How photography becomes the new leader in art investments Automatic translate
LONDON. Wealthy investors are buying fewer paintings while photo prices are rising.
The Chicago Art Institute is one of the greatest galleries in the world. Visitors flock to see The Night Hawks by Edward Hopper and "Gothic American" by Grant Wood , two of the most recognizable images in contemporary American art. But what stunned collectors was that a photograph of visitors to the Institute of the Arts, taken in 1990 by Thomas Struth, brought more at an auction than any other photograph last year. She was sold for $ 777,088. And this is not even the only imprint - Strut made 10.
A recent report by Coutts, an investment company, on the latest fashion trends for art objects: “Old Masters” lost favor with investors, prices fell 40% from their peak ten years ago. Oriental carpets and tapestries are completely out of fashion, their prices have returned to where they were in 2005. Even the boom in classic cars stalled, Ferrari prices fell 10% last year. But photography has become the hottest new investment for the very wealthy. Photos of Gilbert and George, Robert Mapplethorpe, and Andreas Gursky in 2016 raised over $ 400,000 at auctions.
Until now, photography has had an ambivalent status in the world of collecting works of art and for good reason: collectors are in short supply. There is only one copy of the painting “Nighthawks”, while Struth (Thomas Struth) could reproduce thousands or even millions of prints of his image of visitors in a Chicago gallery.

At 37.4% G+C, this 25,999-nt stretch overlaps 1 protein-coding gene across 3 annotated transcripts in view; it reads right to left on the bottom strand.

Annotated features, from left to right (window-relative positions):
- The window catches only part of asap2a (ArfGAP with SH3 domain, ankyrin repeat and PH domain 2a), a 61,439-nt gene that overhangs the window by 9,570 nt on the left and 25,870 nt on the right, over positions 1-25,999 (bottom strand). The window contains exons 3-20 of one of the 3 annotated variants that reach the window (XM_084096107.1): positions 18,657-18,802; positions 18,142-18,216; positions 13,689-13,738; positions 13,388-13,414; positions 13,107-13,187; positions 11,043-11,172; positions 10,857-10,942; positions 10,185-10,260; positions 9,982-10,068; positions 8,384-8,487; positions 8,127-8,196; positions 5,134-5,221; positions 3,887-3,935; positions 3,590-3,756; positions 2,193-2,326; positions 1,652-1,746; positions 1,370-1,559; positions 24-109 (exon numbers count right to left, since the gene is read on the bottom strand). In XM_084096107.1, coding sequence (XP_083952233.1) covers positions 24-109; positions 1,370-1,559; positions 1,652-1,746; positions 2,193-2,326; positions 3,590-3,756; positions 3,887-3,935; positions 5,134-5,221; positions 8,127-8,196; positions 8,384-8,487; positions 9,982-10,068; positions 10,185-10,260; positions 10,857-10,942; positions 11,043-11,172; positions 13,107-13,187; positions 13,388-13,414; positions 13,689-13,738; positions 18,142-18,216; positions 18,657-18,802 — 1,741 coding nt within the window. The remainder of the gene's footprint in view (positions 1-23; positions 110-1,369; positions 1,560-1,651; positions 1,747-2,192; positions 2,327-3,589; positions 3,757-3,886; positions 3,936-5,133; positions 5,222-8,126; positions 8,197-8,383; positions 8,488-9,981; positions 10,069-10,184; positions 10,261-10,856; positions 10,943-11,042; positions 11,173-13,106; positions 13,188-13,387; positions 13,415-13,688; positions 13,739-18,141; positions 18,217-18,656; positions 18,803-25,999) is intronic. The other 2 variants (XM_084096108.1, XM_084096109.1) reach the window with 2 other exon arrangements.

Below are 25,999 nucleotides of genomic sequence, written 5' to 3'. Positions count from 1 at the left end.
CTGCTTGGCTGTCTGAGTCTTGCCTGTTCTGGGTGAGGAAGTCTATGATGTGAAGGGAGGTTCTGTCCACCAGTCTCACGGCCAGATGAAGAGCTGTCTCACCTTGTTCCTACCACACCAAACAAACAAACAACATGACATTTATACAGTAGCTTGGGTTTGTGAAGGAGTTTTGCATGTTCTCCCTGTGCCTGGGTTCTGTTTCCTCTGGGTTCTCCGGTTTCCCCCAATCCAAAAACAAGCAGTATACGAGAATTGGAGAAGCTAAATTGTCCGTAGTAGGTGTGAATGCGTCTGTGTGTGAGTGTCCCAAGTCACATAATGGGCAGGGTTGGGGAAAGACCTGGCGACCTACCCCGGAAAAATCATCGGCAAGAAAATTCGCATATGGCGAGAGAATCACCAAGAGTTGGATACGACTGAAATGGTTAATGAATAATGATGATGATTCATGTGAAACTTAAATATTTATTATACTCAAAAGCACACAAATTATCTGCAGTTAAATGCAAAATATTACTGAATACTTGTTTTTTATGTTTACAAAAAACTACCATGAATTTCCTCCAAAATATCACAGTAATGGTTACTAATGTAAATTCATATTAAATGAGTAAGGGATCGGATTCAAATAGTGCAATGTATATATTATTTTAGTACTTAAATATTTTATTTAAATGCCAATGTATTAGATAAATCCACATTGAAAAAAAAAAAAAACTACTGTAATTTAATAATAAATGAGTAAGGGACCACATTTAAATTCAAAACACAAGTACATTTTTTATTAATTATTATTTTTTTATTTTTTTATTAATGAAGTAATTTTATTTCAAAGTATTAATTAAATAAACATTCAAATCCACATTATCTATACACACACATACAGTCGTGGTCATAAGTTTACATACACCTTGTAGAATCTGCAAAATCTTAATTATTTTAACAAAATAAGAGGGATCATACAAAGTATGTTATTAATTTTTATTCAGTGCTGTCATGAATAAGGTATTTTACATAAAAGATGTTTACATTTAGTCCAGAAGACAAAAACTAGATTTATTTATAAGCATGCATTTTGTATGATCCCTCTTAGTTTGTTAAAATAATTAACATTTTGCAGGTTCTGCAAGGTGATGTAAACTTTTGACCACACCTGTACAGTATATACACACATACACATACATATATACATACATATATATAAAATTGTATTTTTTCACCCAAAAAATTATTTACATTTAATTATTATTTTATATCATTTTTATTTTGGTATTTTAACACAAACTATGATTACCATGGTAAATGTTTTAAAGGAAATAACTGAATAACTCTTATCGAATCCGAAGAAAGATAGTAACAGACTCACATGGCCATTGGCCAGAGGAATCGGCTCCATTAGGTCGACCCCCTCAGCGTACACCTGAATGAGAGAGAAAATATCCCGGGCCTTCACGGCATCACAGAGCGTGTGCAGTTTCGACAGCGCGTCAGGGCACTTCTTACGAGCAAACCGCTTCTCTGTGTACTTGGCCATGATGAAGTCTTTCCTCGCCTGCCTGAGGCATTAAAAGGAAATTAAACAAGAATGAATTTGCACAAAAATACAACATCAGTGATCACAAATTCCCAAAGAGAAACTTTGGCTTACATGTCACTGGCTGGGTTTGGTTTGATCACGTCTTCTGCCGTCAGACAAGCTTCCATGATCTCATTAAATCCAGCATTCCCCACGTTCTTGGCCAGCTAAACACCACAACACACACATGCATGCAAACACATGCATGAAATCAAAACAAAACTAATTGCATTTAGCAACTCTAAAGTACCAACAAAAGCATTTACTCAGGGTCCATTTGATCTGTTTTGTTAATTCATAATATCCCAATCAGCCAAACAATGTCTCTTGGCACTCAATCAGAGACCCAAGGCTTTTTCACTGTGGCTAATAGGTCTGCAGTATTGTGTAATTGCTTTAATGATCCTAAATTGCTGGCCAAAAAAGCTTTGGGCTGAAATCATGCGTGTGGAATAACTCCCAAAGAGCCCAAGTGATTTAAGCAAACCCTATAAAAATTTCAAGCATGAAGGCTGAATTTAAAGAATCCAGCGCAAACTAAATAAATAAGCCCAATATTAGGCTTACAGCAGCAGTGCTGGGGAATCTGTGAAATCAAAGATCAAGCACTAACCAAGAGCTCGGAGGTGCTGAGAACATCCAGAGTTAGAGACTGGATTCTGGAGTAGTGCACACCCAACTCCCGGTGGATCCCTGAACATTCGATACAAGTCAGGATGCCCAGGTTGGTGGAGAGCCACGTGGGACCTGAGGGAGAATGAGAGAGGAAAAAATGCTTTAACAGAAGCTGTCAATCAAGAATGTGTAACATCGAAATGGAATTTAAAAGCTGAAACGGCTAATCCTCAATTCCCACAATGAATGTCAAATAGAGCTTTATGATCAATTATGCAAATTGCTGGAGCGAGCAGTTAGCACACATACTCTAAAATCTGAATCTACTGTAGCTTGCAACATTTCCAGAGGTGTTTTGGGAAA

Photographers limit their reproductions to just a few signed images. In the gallery of photographers in London, in the first public gallery devoted exclusively to photography, Anthony Hartley says: “Public opinion is that the proposal is endless, but this is no longer the case. Editions are usually limited, and very substantial. Only five or ten prints are authentic, and negatives are kept by the photographer. All prints in the editorial office are issued at the same time, so buyers know that 25 more will never be made, say. ”
But how to stop posting photos later with a lot of issues? “As a rule, this is a self-regulating market. If a photographer produces a new edition, then he just shoots himself in the foot, ”says Hartley.
The origin is crucial. At Sotheby’s, the photo director, Brandei Estes, says: “The most important thing is that the artist’s signature or seal is there. If they are not, then just forget about it. "
So, what should a beginner collector buy and how much does it make sense to pay? Sotheby’s has a reputation for working with multimillionaires, but Estes says: “We start at £ 3,000, averaging up to £ 10-15,000. Compared to traditional auctions, this is relatively affordable. ”
At the top of the British photography market is dominated by what can be called “decorative” photography - in other words, what looks beautiful on the walls of rich people’s homes. This often means photographs of models, Estes says. For example, the first print of the young Kate Moss Albert Watson, which sells for $ 25,000. “Peter Lindbergh, Helmut Newton and Michelle Comte are fashion photographers who sell well. These are images that you can contact every day in your life. It is noteworthy that Watson sells other photos, as good as Moss, for a relatively low price. We had the beautiful Christy Turlington, which sold for £ 5,000, which is cheap compared to Kate Moss. I firmly believe that if you buy these photos now, they will certainly rise in price in the future. ” She also notes Nick Brandt’s wildlife photography as extremely popular among collectors.